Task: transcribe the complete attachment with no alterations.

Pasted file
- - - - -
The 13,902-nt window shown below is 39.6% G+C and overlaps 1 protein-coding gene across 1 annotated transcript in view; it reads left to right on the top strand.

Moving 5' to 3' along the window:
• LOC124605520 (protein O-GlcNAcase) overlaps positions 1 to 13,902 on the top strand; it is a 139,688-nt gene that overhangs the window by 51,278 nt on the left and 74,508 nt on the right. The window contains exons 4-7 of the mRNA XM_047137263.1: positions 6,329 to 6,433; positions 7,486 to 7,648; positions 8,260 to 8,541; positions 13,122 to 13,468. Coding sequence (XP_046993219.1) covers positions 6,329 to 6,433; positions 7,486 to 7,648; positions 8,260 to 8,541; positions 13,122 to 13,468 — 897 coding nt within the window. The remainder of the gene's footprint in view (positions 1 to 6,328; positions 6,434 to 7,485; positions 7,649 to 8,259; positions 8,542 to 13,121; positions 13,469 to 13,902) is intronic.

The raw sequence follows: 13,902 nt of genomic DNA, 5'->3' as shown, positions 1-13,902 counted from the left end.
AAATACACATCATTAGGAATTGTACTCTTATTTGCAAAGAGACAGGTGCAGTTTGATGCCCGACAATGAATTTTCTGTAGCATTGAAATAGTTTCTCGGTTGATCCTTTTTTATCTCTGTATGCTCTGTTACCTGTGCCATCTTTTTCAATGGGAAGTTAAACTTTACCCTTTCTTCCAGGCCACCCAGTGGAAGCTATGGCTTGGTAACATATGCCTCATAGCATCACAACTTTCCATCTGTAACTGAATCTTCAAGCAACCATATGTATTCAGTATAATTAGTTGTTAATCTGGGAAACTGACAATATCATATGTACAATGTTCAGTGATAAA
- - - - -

The 13,902-nt window shown below is 39.6% G+C and overlaps 1 protein-coding gene across 1 annotated transcript in view; it reads left to right on the top strand.

Moving 5' to 3' along the window:
• LOC124605520 (protein O-GlcNAcase) overlaps positions 1 to 13,902 on the top strand; it is a 139,688-nt gene that overhangs the window by 51,278 nt on the left and 74,508 nt on the right. The window contains exons 4-7 of the mRNA XM_047137263.1: positions 6,329 to 6,433; positions 7,486 to 7,648; positions 8,260 to 8,541; positions 13,122 to 13,468. Coding sequence (XP_046993219.1) covers positions 6,329 to 6,433; positions 7,486 to 7,648; positions 8,260 to 8,541; positions 13,122 to 13,468 — 897 coding nt within the window. The remainder of the gene's footprint in view (positions 1 to 6,328; positions 6,434 to 7,485; positions 7,649 to 8,259; positions 8,542 to 13,121; positions 13,469 to 13,902) is intronic.

The raw sequence follows: 13,902 nt of genomic DNA, 5'->3' as shown, positions 1-13,902 counted from the left end.
AAATACACATCATTAGGAATTGTACTCTTATTTGCAAAGAGACAGGTGCAGTTTGATGCCCGACAATGAATTTTCTGTAGCATTGAAATAGTTTCTCGGTTGATCCTTTTTTATCTCTGTATGCTCTGTTACCTGTGCCATCTTTTTCAATGGGAAGTTAAACTTTACCCTTTCTTCCAGGCCACCCAGTGGAAGCTATGGCTTGGTAACATATGCCTCATAGCATCACAACTTTCCATCTGTAACTGAATCTTCAAGCAACCATATGTATTCAGTATAATTAGTTGTTAATCTGGGAAACTGACAATATCATATGTACAATGTTCAGTGATAAA